To paraphrase Sir Paul McCartney: it was fifty years ago today. The Beatles‘ seventh studio album, Revolver, was released today in 1966 in the UK, and three days later in North America. The album was on the UK Albums Chart for 34 weeks, seven of which were at number one. It was the final Beatles release to get the Capitol Records hatchet treatment, with its content and song sequence altered for the North American market. Revolver went to the top of Billboard‘s album list and stayed there for six weeks.
The Klaus Voormann-designed artwork for Revolver earned the group the 1966 Grammy Award for Best Album Cover, Graphic Arts. It was ranked number one in Colin Larkin‘s All-Time Top 1000 Albums book, and third on Rolling Stone‘s list of the 500 greatest albums of all time. It has been certifed five times platinum by the Recording Industry Association Of America.
Revolver is often praised as one of the Beatles’ best efforts and one of the most influential albums in the history of rock. However, not everyone is — or was — a fan of the disc.
The leader of another British band which was kind of a big deal at the same time as Revolver‘s release eschewed the old adage which says “if you can’t say anything nice, don’t say anything”. The Kinks‘ Ray Davies, in a 1966 review for Disc And Music Echo, called it “a load of rubbish”, and threw plenty of shade on each individual track, albeit with the odd compliment thrown in to temper the acidity:
“Taxman”: “It sounds like a cross between The Who and Batman. It’s a bit limited, but the Beatles get over this by the sexy double-tracking. It’s surprising how sexy double-tracking makes a voice sound.”
“Eleanor Rigby”: “I bought a Haydn LP the other day, and this sounds just like it. It’s all sort of quartet stuff, and it sounds like they’re out to please music teachers in primary schools. I can imagine John saying, ‘I’m going to write this for my old schoolmistress. Still it’s very commercial.”
“Here, There and Everywhere”: “This proves that the Beatles have got good memories, because there are a lot of busy chords in it. It’s nice — like one instrument with the voice and guitar merging. Third best track on the album.”
“Yellow Submarine”: “This is a load of rubbish, really. I take the mickey out of myself on the piano and play stuff like this. I think they know it’s not that good.”
“Good Day Sunshine”: “This’ll be a giant. It doesn’t force itself on you, but it stands out like ‘I’m Only Sleeping.’ This is back to the real old Beatles. I just don’t think the fans like the newer electronic stuff. The Beatles are supposed to be like the boy next door, only better.”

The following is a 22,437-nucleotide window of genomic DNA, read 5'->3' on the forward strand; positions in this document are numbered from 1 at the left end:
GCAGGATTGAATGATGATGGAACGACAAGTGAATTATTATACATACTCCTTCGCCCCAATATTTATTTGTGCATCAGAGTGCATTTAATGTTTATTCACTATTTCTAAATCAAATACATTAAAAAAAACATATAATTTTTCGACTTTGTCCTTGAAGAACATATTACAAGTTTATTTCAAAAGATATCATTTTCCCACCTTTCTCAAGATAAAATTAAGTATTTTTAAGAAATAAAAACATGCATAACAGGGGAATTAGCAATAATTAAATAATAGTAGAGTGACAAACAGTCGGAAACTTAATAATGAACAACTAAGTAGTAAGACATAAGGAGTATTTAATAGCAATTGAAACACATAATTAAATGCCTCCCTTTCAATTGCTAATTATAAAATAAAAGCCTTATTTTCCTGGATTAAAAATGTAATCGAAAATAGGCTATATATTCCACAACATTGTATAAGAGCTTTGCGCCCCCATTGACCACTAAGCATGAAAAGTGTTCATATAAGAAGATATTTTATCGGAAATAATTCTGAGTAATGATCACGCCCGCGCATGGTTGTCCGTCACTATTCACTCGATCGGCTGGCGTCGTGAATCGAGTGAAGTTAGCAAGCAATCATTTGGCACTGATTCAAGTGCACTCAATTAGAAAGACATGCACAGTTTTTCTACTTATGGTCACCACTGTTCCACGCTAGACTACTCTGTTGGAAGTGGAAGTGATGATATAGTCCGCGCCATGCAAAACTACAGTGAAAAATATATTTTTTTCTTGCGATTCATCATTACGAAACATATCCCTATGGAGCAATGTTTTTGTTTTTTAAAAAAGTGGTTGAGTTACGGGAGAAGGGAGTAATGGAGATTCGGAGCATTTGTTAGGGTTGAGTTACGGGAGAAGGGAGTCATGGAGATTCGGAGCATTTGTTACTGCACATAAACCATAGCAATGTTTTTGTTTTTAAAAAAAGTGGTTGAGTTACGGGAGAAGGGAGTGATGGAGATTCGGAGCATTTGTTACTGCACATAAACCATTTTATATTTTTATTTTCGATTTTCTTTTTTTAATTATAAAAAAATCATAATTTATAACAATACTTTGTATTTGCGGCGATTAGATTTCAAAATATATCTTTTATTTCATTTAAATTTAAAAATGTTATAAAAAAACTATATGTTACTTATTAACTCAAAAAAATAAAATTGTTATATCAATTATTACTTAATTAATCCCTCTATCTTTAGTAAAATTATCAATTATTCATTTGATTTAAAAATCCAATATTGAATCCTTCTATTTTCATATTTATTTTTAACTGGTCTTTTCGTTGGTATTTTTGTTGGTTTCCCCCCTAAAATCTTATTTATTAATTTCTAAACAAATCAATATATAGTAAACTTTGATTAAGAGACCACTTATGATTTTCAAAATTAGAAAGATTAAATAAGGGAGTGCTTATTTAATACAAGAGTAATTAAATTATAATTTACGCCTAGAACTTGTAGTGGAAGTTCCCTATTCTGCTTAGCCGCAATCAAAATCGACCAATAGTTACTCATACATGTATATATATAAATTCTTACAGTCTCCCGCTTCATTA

“Got to Get You Into My Life”: “Jazz backing — and it just goes to prove that Britain’s jazz musicians can’t swing. Paul’s singing better jazz than the musicians are playing, which makes nonsense of people saying jazz and pop are very different. Paul sounds like Little Richard. Really, it’s the most vintage Beatles track on the LP.”
Davies wasn’t 100 percent up in The Beatles’ faces, though. He called I’m Only Sleeping “a beautiful song … and definitely the best track on the album”. He also opined that She Said She Said “restore[s] his confidence in the old Beatles sound”.
Davies summed up his review by writing, “This is the first Beatles LP I’ve really listened to in its entirety, but I must say there are better songs on Rubber Soul. Still, ‘I’m Only Sleeping’ is a standout, ‘Good Day Sunshine’ is second best and I also like ‘Here, There and Everywhere.’ But I don’t want to be harsh about the others. The balance and recording technique are as good as ever.”
An event from a couple of years earlier probably hadn’t done much to endear The Fab Four to Davies: “We’d played with the Beatles in Bournemouth, and John Lennon made a remark that we were only there to warm up for them,” Davies told Mojo in 2013. “But we got a great reaction to ‘You Really Got Me.’ It was an early validation that we had something that stood up for us, like being bullied in school and having something that was bigger than the bully, it was that sort of feeling.”